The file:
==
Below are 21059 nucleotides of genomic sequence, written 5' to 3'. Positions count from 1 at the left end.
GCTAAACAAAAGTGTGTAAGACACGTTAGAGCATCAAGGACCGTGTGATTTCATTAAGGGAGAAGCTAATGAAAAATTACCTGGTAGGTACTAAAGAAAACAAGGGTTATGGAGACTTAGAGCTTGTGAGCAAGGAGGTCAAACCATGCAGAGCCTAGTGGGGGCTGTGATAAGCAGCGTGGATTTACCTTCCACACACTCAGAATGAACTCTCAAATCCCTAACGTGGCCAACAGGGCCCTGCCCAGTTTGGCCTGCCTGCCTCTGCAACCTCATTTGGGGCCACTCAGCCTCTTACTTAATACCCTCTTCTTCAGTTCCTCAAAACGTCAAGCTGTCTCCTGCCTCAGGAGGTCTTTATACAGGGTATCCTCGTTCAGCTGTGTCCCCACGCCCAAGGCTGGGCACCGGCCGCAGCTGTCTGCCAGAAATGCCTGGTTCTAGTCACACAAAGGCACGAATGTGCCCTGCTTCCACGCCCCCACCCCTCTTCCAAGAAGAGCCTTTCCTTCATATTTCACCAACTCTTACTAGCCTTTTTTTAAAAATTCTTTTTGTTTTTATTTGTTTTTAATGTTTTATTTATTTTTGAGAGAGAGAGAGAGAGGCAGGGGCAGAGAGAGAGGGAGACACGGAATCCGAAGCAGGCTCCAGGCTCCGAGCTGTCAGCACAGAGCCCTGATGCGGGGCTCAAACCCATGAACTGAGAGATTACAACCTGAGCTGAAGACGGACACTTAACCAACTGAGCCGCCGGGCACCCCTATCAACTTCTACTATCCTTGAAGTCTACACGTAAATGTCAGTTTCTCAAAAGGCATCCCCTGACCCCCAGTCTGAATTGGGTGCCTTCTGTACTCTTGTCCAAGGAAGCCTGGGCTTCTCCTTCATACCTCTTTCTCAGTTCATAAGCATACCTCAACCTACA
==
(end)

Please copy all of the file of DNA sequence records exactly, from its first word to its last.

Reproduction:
Below are 21059 nucleotides of genomic sequence, written 5' to 3'. Positions count from 1 at the left end.
GCTAAACAAAAGTGTGTAAGACACGTTAGAGCATCAAGGACCGTGTGATTTCATTAAGGGAGAAGCTAATGAAAAATTACCTGGTAGGTACTAAAGAAAACAAGGGTTATGGAGACTTAGAGCTTGTGAGCAAGGAGGTCAAACCATGCAGAGCCTAGTGGGGGCTGTGATAAGCAGCGTGGATTTACCTTCCACACACTCAGAATGAACTCTCAAATCCCTAACGTGGCCAACAGGGCCCTGCCCAGTTTGGCCTGCCTGCCTCTGCAACCTCATTTGGGGCCACTCAGCCTCTTACTTAATACCCTCTTCTTCAGTTCCTCAAAACGTCAAGCTGTCTCCTGCCTCAGGAGGTCTTTATACAGGGTATCCTCGTTCAGCTGTGTCCCCACGCCCAAGGCTGGGCACCGGCCGCAGCTGTCTGCCAGAAATGCCTGGTTCTAGTCACACAAAGGCACGAATGTGCCCTGCTTCCACGCCCCCACCCCTCTTCCAAGAAGAGCCTTTCCTTCATATTTCACCAACTCTTACTAGCCTTTTTTTAAAAATTCTTTTTGTTTTTATTTGTTTTTAATGTTTTATTTATTTTTGAGAGAGAGAGAGAGAGGCAGGGGCAGAGAGAGAGGGAGACACGGAATCCGAAGCAGGCTCCAGGCTCCGAGCTGTCAGCACAGAGCCCTGATGCGGGGCTCAAACCCATGAACTGAGAGATTACAACCTGAGCTGAAGACGGACACTTAACCAACTGAGCCGCCGGGCACCCCTATCAACTTCTACTATCCTTGAAGTCTACACGTAAATGTCAGTTTCTCAAAAGGCATCCCCTGACCCCCAGTCTGAATTGGGTGCCTTCTGTACTCTTGTCCAAGGAAGCCTGGGCTTCTCCTTCATACCTCTTTCTCAGTTCATAAGCATACCTCAACCTACA